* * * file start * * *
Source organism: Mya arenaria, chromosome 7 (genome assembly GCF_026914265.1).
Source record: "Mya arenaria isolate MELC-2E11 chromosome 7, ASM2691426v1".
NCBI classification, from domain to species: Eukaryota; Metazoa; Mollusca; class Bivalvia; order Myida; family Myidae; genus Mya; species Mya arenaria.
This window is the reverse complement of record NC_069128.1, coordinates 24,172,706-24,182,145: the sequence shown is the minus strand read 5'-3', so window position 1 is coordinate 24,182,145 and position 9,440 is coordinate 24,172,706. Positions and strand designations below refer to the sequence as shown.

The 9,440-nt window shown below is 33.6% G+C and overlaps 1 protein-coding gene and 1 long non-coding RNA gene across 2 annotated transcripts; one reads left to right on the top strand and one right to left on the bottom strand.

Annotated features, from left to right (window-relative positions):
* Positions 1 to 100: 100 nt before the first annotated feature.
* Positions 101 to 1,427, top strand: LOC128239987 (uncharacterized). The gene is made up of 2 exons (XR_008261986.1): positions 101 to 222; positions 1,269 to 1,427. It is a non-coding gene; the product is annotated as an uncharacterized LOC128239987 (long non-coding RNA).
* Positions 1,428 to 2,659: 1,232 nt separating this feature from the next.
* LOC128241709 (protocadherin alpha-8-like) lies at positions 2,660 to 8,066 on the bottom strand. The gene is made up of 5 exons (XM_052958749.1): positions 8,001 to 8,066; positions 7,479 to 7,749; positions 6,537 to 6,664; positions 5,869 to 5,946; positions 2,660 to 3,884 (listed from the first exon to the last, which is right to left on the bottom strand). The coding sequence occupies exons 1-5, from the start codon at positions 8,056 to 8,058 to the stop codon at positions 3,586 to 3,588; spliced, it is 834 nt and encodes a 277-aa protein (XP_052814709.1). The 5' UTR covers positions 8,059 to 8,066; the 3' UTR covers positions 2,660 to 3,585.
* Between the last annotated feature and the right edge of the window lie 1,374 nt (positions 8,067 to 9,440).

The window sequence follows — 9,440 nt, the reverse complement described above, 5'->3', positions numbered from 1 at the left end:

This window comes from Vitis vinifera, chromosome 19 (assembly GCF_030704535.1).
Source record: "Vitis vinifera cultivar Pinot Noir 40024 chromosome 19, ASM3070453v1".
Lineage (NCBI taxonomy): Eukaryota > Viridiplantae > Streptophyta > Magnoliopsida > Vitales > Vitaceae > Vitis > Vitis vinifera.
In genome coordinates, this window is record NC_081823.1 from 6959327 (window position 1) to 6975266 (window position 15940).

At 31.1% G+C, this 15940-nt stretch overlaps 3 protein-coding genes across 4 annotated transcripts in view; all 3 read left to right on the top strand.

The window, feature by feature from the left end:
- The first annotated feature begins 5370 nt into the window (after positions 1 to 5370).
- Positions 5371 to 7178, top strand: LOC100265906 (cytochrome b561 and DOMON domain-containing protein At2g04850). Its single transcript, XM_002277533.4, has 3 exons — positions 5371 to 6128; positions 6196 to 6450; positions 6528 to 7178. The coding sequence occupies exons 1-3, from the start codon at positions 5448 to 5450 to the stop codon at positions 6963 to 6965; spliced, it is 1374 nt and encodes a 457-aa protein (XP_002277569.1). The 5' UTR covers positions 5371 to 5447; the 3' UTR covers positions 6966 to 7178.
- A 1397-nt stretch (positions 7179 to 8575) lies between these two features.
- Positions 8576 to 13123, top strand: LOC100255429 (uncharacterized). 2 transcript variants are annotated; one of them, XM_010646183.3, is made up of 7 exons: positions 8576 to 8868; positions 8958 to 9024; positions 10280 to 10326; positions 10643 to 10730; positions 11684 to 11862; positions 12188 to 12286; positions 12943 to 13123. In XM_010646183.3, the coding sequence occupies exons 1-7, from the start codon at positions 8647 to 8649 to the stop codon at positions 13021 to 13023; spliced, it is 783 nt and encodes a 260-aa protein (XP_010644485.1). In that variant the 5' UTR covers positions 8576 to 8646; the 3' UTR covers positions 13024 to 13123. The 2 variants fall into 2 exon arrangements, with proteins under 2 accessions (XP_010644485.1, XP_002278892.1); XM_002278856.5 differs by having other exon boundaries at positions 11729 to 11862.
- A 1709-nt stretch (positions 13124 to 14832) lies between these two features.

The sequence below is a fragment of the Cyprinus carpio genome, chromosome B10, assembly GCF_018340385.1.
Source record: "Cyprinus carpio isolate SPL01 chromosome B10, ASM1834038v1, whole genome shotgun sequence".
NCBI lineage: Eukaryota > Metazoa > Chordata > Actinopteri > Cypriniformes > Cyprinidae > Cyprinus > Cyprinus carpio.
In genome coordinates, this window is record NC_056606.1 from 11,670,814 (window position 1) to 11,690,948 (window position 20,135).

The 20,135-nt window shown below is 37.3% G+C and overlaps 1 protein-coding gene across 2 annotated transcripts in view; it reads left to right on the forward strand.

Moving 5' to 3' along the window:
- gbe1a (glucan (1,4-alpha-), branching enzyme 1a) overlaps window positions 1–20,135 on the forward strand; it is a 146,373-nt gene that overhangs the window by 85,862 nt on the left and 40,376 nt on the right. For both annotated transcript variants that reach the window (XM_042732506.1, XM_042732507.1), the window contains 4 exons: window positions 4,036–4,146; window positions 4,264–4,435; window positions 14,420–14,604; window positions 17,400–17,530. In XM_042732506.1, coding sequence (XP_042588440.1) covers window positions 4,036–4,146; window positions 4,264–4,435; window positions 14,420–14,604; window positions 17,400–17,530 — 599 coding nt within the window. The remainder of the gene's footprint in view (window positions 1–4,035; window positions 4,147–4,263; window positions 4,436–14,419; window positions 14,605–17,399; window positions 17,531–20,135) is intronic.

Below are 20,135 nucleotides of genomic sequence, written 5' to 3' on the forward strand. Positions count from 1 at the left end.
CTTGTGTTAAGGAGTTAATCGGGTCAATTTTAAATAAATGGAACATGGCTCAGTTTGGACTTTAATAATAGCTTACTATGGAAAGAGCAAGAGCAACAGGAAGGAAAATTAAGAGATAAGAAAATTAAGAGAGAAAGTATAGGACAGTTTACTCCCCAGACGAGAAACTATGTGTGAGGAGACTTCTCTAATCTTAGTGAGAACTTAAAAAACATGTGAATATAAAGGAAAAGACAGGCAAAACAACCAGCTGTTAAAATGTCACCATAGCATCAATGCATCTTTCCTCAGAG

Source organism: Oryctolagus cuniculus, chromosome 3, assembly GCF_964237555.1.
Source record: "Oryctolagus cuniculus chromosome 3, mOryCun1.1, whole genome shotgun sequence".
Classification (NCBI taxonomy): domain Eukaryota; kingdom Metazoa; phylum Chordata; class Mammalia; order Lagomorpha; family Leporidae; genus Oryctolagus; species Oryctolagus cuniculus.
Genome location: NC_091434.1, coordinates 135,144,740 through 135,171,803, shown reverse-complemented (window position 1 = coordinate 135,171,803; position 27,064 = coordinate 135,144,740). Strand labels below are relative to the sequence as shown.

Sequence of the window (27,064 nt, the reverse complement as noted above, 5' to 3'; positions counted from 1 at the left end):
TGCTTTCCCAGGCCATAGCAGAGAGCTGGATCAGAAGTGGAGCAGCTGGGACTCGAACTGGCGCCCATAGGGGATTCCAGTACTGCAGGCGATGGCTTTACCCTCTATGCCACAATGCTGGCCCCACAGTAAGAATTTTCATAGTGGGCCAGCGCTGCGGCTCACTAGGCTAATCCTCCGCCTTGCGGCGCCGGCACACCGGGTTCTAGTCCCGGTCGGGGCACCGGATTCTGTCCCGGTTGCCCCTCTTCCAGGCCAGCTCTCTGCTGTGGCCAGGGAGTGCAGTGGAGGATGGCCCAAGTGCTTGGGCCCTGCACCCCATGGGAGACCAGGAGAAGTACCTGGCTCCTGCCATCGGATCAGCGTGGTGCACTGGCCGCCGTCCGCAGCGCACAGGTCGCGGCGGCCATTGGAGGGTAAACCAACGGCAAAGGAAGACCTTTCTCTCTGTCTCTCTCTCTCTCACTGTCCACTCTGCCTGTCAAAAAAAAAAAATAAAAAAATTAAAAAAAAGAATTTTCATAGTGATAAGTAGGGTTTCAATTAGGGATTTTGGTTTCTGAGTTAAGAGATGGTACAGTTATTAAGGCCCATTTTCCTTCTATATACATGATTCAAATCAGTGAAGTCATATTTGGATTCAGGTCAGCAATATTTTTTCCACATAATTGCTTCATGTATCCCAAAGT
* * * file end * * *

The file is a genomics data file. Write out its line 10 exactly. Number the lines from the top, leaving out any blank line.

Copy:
* LOC128241709 (protocadherin alpha-8-like) lies at positions 2,660 to 8,066 on the bottom strand. The gene is made up of 5 exons (XM_052958749.1): positions 8,001 to 8,066; positions 7,479 to 7,749; positions 6,537 to 6,664; positions 5,869 to 5,946; positions 2,660 to 3,884 (listed from the first exon to the last, which is right to left on the bottom strand). The coding sequence occupies exons 1-5, from the start codon at positions 8,056 to 8,058 to the stop codon at positions 3,586 to 3,588; spliced, it is 834 nt and encodes a 277-aa protein (XP_052814709.1). The 5' UTR covers positions 8,059 to 8,066; the 3' UTR covers positions 2,660 to 3,585.